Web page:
There’s something in the air this President’s Day. Call it Millard Fillmania. You’ve probably all seen the recent car commercial offering a soap-on-a-rope effigy of the forgotten statesman touted to be the first to take a bath in the White House. (This oft-repeated “fact” was actually a sly hoax perpetrated by H.L. Mencken, by the way). Then there’s John Blumenthal’s oddball romance, Millard Filmore, Mon Amour, which tells of a deeply neurotic millionaire working on a massive biography of the man. In addition to being a close runner-up among eye-catching presidential titles to Lydia Millet’s George Bush: Dark Prince of Love, it surely has one of the most improbable subject headings in history: Fillmore, Millard, 1800-1874 — Influence — Fiction. But the real tipping point for the Millard Fillmore revival has to be George Pendle’s delightfully daft The Remarkable Millard Fillmore: The Unbelievable Life of a Forgotten President. Taking Mencken’s antic impulse and running with it, Pendle brings forth little-known aspects of our nation’s 13th president, such as his piratical origins, his minstrel show days, his curious disguise during the battle for the Alamo, and his invention of the T-Shirt, all culled from Fillmore’s recently rediscovered “napkin doodles.” Not since Forrest Gump has one man done so much for an ungrateful world. And surely it isn’t just my being a librarian that has me in stitches over the index, with its helpful entries for “Clothes – eating of, 7-8. -refusal to wear, 14. Commas 1-243. Conclusions – jumped to, 34. – leapt to, 189.” etc. No worries: the library still has plenty of real books about Millard for kids doing reports on him. And those presidential napkin doodles? We have those, too.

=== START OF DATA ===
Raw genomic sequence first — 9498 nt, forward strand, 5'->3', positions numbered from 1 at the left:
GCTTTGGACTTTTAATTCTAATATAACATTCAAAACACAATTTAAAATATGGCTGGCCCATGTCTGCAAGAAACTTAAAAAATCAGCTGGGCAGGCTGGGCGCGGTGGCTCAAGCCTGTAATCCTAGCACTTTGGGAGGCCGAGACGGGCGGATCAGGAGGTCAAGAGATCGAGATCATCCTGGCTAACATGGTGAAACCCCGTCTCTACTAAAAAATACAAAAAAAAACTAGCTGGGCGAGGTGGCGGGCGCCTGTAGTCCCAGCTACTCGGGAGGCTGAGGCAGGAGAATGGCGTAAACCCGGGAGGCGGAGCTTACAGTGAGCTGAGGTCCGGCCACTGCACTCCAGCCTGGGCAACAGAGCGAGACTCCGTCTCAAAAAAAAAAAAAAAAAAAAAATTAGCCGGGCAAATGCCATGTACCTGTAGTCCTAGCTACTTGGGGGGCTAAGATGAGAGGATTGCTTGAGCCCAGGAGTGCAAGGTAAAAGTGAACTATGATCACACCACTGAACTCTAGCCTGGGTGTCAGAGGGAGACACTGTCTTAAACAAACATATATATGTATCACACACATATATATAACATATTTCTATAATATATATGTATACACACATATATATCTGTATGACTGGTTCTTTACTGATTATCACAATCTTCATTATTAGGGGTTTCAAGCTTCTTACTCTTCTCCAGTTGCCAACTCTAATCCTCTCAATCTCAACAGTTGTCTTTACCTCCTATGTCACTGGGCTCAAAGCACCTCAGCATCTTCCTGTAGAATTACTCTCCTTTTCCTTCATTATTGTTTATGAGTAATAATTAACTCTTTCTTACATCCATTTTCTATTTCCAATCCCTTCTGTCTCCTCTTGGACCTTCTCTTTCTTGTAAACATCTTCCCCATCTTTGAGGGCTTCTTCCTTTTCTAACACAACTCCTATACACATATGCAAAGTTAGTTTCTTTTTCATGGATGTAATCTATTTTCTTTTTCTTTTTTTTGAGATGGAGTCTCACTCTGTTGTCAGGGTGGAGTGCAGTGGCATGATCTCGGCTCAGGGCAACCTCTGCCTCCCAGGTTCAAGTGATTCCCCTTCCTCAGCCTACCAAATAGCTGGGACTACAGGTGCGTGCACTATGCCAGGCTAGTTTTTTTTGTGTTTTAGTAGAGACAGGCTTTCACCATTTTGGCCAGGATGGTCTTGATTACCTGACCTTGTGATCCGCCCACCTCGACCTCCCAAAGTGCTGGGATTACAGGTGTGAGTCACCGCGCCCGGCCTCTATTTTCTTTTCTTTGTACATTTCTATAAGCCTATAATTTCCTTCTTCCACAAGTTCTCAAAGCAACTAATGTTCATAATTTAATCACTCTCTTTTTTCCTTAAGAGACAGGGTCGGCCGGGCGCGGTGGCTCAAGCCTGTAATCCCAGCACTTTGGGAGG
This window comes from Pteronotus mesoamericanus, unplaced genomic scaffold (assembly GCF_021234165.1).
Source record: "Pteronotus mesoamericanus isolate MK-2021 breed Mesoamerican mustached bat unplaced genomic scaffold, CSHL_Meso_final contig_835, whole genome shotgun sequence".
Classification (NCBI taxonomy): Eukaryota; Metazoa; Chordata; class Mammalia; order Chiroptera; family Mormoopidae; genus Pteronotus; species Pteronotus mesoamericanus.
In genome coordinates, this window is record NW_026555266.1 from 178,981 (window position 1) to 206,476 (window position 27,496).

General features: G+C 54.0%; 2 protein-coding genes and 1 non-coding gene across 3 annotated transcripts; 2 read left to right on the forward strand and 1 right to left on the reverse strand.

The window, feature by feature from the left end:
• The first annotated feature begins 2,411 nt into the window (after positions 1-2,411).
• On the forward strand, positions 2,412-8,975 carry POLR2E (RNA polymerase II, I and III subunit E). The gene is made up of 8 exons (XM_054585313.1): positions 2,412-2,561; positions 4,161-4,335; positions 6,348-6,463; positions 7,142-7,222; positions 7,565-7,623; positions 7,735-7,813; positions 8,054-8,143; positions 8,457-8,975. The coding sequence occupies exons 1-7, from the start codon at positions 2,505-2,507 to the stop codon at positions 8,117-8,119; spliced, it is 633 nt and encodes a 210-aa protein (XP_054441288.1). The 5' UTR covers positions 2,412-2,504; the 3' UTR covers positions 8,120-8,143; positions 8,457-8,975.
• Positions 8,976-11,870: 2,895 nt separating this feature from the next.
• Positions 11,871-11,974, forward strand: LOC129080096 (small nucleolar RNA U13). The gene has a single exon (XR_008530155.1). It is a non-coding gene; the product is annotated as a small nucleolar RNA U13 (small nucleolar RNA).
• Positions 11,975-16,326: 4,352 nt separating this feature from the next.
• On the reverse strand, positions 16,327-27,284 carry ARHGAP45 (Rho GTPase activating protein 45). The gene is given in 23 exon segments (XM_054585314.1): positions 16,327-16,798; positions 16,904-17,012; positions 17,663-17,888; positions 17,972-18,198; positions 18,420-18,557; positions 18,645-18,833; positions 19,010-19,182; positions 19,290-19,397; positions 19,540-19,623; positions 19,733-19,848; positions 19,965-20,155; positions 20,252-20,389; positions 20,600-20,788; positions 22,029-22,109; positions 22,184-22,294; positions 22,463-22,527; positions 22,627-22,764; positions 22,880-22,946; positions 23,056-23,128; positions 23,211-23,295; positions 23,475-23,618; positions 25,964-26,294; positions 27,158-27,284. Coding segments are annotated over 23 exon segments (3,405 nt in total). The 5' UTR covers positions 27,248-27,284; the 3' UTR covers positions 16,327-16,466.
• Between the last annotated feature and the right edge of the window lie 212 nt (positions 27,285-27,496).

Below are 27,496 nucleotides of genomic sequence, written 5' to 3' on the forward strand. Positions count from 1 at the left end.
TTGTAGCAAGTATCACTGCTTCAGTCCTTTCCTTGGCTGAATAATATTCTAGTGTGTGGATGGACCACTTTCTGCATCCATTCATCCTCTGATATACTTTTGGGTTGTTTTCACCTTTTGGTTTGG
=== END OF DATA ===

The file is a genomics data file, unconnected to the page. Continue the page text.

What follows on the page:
A quick update for President’s Day: Fillmore Fever continues to sweep the nation. Check out this cool Waiting-for-Guffmanesque Millard Fillmore Musical, The Accidental President, on Youtube, including such numbers as No One Will Remember Me, How Lonesome This World Is, Out There, and my personal favorite, It Has to Have a Window Seat!
A War is not one story, but many.
Here is the first of three lists of fiction that views the war through many eyes, reflecting the diverse experiences of civilians and soldiers around the world whose lives were drawn into the Second World War.
- Articles of War by Nick Arvin. Sent to Normandy in 1944, Iowa farm boy George ‘Heck’ Tilson’s all-too-human response to the war’s perilous chaos – to run away – will lead him through the fire towards an unforeseen and terrible duty.
- Five Quarters of the Orange by Joanne Harris. Now sixty and a widow, Framboise Dartigen returns to her childhood village in France, to uncover painful secrets in her family’s past, and her mother’s curious relationship with the town’s German occupiers.
- The Stalin Front by Gert Ledig. Eastern front veteran Ledig fully conveys the nightmarish enormity of total war in this gut-wrenching novel of the hell unleashed on earth when Hitler Continue reading “The War in fiction, part 1: Europe”
Montana 1948 by Larry Watson.
We librarians have certain prized-yet-little-known titles that we return to again and again when suggesting books to readers. Over the years I have recommended Montana, 1948 so many times to readers that I felt the need to go back and give it another read, just to make sure I still knew what I was talking about. I do. The novella is that perfect example of suspenseful mainstream fiction, making it the perfect prescription for literary readers feeling a bit bored with navel-gazing, and crime readers feeling a bit stale from too much formula. Far more often than one would expect this little 1993 title has come up when I’m talking with readers about books that they’re really loved. The book is tightly constructed and doesn’t really allow me to relate much plot, as the discoveries are paced so well. Through the wistful voice of a grown man looking back at his Western childhood that will seem familiar to fans of Willa Cather’s My Antonia or Conrad Richter’s The Sea of Grass, we gradually learn of the rivaly of the Hayden brothers, one a war hero and doctor, the other a sheriff. Soon a shameful secret is revealed, and sets in motion an unavoidable conflict between the two men, with unforeseen consequences. “A good book is twice as good if it is short,” said Balthasar Gracian. Truer words were never spoke.